- A hypothetical claim analysis is not an opportunity to freely redraft granted claims!

- Slight broadening is permitted but not narrowing!

- Hypothetical claim analysis cannot be used to redraft granted claims in litigation by narrowing and broadening a claim at the same time!

 

 

(D) Disclosed but unclaimed subject matter;

 

Johnson & Johnston v. R.E. (Fed Cir. en banc 2002)

 

Patentee: Johnson -- USP5153050

Accused infringer: R.E. Service Co.

 

The USP'050 relates to the manufacture of printed circuit boards.  Printed circuit boards are composed of extremely thin sheets of conductive copper foil which is joined to sheets of a dielectric (non-conductive) resin-impregnated material.  In creating these circuit boards,@workers manually handle the thin sheets of copper foil during the layering process.  In order to prevent the damages during manual handling, the claimed invention adheres the fragile copper foil to a stiffer substrate sheet of aluminum.

 

The issue is whether the range of DOE will be limited by the unclaimed disclosures of the embodiment.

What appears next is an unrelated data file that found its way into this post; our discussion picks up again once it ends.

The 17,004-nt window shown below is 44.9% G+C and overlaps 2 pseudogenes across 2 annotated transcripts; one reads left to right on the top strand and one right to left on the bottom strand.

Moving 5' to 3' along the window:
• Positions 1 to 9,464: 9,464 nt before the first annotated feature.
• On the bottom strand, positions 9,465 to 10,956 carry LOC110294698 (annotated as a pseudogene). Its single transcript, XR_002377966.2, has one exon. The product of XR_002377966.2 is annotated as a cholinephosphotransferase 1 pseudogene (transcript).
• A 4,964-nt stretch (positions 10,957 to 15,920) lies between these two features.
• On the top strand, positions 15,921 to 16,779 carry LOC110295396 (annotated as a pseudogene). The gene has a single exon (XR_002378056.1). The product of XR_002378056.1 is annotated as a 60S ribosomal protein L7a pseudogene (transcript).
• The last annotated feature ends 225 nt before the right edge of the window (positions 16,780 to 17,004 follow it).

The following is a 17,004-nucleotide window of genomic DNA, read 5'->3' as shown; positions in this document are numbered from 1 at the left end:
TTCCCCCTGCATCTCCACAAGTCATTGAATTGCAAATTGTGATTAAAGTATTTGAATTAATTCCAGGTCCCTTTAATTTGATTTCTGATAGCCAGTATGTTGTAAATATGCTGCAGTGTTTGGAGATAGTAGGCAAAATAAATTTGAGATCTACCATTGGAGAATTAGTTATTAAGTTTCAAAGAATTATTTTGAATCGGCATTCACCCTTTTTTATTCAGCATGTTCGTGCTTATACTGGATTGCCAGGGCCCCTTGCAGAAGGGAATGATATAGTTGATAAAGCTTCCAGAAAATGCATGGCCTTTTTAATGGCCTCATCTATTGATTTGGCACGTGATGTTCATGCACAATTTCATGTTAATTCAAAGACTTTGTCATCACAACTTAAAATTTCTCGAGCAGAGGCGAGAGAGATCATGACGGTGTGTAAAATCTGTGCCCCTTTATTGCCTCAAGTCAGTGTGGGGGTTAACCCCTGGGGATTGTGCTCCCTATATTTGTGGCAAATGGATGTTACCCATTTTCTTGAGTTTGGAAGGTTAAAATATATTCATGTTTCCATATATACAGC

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    -- YBM Magnex v. ITC (Fed Cir. 1998);

 

    The patent claimed a permanent magnet alloy comprising certain elements, including 6000 to 35000 ppm oxygen.  The accused device is a similar magnet alloy with an oxygen content between 5450 and 6000 ppm, which was allegedly disclosed but not claimed in the '439 patent of YBM.   

 

    The court did not create a new rule that DOE cannot encompass subject matter which was disclosed in the spec but not claimed.

   

   

    -- Maxwell v. Baker (Fed.Cir. 1996)

 

    The Patent claimed a system for attaching together a mated pair of shoes.  Maxwell disclosed the inner and outer soles of the attached shoes.  Maxwell disclosed in the spec but did not claim, fastening tabs that could be switched into a lining seam of the shoes.